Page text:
October 31, 2009
2 Chutes Malfunctioned During Ares I-X Test Flight
Two of three parachutes malfunctioned during a test flight of a prototype moon rocket earlier this week, NASA reported on Friday.
The problem caused major damage to the Ares I-X booster, which became dented while slamming into the Atlantic Ocean harder than expected during its first test launch.The agency successfully launched its experimental Ares I-X rocket from Florida's Kennedy Space Center on Wednesday. The 327-foot rocket became the first new vehicle to launch from the complex since the first shuttle launch in 1981.
Bob Ess, the mission manager, said the damage to the Ares I-X booster is immaterial because it was not intended to fly again. Furthermore, the problem does not detract from the overall success of Wednesday's flight, he said.
"Don't play this too much," Ess told reporters.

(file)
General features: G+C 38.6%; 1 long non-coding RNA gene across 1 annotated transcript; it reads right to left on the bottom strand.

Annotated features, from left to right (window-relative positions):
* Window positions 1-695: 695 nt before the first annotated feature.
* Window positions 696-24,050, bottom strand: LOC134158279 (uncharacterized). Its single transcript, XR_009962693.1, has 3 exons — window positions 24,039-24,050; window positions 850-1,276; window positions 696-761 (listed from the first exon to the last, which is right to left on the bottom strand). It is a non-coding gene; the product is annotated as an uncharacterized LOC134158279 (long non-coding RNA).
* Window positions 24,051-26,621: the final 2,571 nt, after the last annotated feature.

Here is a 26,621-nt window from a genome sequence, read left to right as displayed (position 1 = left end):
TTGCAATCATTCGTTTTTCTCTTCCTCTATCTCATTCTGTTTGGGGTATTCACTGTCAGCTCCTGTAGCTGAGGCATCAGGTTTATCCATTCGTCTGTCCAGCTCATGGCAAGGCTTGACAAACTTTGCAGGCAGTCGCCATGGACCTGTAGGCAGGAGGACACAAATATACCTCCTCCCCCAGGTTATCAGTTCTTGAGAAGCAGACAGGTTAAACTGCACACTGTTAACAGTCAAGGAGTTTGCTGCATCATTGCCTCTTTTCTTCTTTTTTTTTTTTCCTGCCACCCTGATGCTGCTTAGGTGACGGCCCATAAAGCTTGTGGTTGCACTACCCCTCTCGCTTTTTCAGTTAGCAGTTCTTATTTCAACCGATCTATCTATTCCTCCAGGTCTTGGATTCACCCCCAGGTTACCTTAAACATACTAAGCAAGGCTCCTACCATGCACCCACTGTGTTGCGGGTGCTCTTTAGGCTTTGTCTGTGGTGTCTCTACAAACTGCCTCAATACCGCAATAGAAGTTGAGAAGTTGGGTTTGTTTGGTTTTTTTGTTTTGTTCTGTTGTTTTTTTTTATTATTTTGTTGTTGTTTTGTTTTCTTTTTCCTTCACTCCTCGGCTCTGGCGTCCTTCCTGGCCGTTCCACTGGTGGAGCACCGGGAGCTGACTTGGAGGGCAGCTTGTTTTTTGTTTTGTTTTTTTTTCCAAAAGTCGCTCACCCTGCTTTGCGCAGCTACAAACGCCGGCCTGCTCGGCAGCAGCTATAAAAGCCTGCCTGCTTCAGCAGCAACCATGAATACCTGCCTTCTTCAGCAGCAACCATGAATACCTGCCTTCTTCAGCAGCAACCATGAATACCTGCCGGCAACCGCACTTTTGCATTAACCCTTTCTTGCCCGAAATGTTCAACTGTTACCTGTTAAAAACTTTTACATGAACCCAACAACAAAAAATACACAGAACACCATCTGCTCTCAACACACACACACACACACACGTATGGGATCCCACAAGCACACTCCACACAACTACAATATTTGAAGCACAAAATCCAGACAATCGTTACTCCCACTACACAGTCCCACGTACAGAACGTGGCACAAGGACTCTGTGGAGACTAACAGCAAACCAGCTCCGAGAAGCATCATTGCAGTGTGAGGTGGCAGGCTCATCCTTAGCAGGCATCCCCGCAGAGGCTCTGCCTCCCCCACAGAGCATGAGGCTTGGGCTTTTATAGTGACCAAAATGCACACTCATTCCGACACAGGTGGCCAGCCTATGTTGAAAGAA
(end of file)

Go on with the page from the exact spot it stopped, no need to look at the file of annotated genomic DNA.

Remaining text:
"The parachute thing was like 'Hey, look at that.' We're not worried about that. There's no investigation. There's no unusual thing we're doing. We're just going through our usual post (flight) tests," he said.
All three parachutes on the first-stage booster opened after the two-minute flight, although one rapidly deflated while another only partially deployed. This meant the booster was essentially brought down by the equivalent of 1 1/2 parachutes.
The recovered booster arrived back at port Friday, but engineers won't know for sure what caused the malfunction until parts are inspected early next week.
Ess said the parachutes themselves might be to blame for the failure.
Early indications are that the rocket was "rock solid" during liftoff, he said, with no troublesome shaking from the thrust. Some were concerned last year that the launch vibrations could be excessive.
A definitive conclusion will come once engineers retrieve the data recorder and conduct weeks of analysis, Ess said.
NASA's $445 million flight test was the initial step in the agency's campaign to return astronauts to the moon. However, the White House may change course and abandon the Ares I in favor of other rockets and destinations.
Bill Gerstenmaier, NASA's space operations chief, told the Associated Press that the Ares I-X parachute will not impact the November 16 launch of Atlantis to the International Space Station.
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